Debuting on Amazon Prime we bring you our KSI In Real Life review.
On the eve of the release of his second album one of the world’s most influential young men, YouTube star KSI, is riding high in his career but running on empty in his private life.
Over 10 years in the spotlight via his YouTube channel Olajide Olatunji (JJ) has overcome many obstacles in his life to rise to stardom in the worlds of business, music, and boxing. But success has come at a price – pushing away his parents, fraying his relationship with his girlfriend and falling out with his brother.
KSI In Real Life dives into the above situations but does them on an intimate and personal level as director Wes Pollitt has a camera on his shoulders just travelling with JJ and giving us the audience a peek behind the persona and a look at the person instead.
At times emotional and relatable the documentary has a nice flow to it and comes across well as all obstacles in life are discussed.
In Real Life dives into the origin story of this online icon, his beginnings in Watford, his school failures, and his early adoption of a new platform called YouTube. As KSI, he perfected a character that connected with kids in bedrooms around the world. But the KSI persona could also be ruthless and single-minded, leaving the man behind the mask lonely and isolated.
What I found particularly interesting about the documentary was how vulnerable JJ (not KSI) seems to be. In a world where online hate, racism and more have been a challenge KSI can shrug that off with one of his iconic and endearing laughs whereas JJ takes it to heart and dwells on the world around him as it becomes numb to him at times.
One particular scene is very poignant as JJ addresses love and his family and breaks down. This raw scene has been discussed in many reviews but I felt as though it was necessary to keep in to truly get the point across that it doesn’t matter who you are, what you do, or how tough you think someone is, we are all human and we all hurt at some point.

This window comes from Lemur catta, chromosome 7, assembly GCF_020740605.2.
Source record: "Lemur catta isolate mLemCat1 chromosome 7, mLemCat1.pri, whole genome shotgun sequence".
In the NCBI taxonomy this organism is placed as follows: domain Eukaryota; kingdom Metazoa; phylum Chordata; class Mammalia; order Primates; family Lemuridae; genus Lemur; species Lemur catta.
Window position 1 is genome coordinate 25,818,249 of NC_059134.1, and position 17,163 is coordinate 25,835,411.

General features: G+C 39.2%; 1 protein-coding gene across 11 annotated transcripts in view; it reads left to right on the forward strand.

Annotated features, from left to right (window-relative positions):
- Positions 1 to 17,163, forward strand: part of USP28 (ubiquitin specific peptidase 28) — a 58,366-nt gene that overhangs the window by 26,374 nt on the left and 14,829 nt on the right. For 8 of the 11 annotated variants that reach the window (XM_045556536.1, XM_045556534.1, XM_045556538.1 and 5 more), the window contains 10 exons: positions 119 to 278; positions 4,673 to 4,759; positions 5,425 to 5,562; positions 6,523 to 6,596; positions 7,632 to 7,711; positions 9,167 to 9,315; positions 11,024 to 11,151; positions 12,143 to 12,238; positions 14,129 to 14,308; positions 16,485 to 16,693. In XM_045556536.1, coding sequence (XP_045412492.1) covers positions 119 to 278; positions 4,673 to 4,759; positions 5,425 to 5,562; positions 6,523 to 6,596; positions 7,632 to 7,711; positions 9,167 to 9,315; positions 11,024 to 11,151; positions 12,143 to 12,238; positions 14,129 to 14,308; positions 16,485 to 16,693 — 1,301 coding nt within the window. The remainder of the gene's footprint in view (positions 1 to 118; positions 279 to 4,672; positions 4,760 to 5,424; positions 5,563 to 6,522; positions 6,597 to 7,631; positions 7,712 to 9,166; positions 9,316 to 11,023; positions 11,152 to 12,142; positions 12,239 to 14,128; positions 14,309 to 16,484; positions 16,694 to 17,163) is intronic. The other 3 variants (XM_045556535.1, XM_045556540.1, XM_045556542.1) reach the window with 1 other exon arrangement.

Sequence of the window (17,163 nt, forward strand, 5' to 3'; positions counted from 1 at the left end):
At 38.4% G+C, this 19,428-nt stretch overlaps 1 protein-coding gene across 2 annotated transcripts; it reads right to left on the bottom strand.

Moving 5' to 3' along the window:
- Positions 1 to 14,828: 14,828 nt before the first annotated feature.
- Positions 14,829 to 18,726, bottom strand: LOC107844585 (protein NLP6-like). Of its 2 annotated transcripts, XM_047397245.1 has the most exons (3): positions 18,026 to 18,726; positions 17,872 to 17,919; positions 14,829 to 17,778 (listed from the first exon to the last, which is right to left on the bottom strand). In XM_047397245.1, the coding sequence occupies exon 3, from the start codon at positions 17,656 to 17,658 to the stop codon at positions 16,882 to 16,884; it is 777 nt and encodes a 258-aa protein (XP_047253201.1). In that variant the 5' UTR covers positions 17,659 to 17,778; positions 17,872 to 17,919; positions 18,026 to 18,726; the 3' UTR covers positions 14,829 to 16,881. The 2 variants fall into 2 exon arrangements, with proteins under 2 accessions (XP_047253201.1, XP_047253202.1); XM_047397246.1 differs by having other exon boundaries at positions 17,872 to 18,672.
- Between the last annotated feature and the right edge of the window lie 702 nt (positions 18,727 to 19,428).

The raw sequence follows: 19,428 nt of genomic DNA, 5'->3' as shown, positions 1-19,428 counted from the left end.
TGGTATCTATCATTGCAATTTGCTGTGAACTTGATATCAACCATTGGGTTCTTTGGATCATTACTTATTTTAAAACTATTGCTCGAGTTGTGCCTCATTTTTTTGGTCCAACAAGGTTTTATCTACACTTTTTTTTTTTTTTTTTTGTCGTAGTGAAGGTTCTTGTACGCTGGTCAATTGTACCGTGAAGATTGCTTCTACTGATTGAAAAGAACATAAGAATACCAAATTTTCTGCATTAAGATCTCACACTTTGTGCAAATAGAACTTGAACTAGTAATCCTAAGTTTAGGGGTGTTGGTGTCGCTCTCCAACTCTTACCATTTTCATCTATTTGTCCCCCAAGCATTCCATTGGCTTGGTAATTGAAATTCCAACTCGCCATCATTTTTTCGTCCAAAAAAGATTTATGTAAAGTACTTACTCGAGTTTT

In the midst of a sell-out UK tour, JJ reaches a crisis point. Questioning what love is and whether he is capable of it, he starts to re-evaluate his life, and then takes action to repair his relationships with those closest to him. With unique and unfiltered access to the global megastar, the film confronts questions about family, fame, the internet, and overcoming trauma. It is both a revealing portrait of the rise and rise of the ultimate influencer and a warts-and-all look at a young man working out who he is while the whole world watches.
The documentary is beautifully delivered but it won’t just appeal to the masses of KSI fans out there, it’s a heartwarming documentary about one young man and his dealings with success and through all of the concerts, the fame, the money, the opportunities he has carved out he still comes across down to earth with only that KSI ego being used as a shield to protect JJ, it’s crazy to think of these two personas as the same people but it’s a nice peek behind the mask so to speak and that requires a strength alone to project that out, cards on the table in this open and honest documentary.
JJ’s family appear including his brother and their strained (at times) relationship is also explored in addition to the relationship with his father. It really does have it all and whilst personally, a particular scene with JJ and his dad should have been kept behind doors without a camera in their faces it was interesting for us to see it if albeit it felt a little disingenuous with those cameras being in the room with them.
What I liked about this documentary was that it wasn’t heavily promoting the projects KSI is involved in, I was worried the entire documentary would become one big PRIME advert but the only time it appeared was in footage after the KSI / Deji fight and the logo wasn’t even shown for long. I respected the fact they left that off (not like it needs the promotion anyways).
KSI In Real Life is a documentary worth watching for many a reason. To inspire some, to drive others but at the heart of this documentary is family and the need / want to be loved by them and those around you. Something we should all learn to appreciate and be thankful for.
Check out an interview we had with director Wes Pollitt about the documentary below as he shares working with KSI the persona Vs getting to know JJ the person and shares some great stories along the way!
A documentary that peels away the mask, sit down and prepare to explore the persona of KSI whilst finally getting to know Olajide Olatunji in this wonderfully open, emotional and inspirational Amazon Prime release.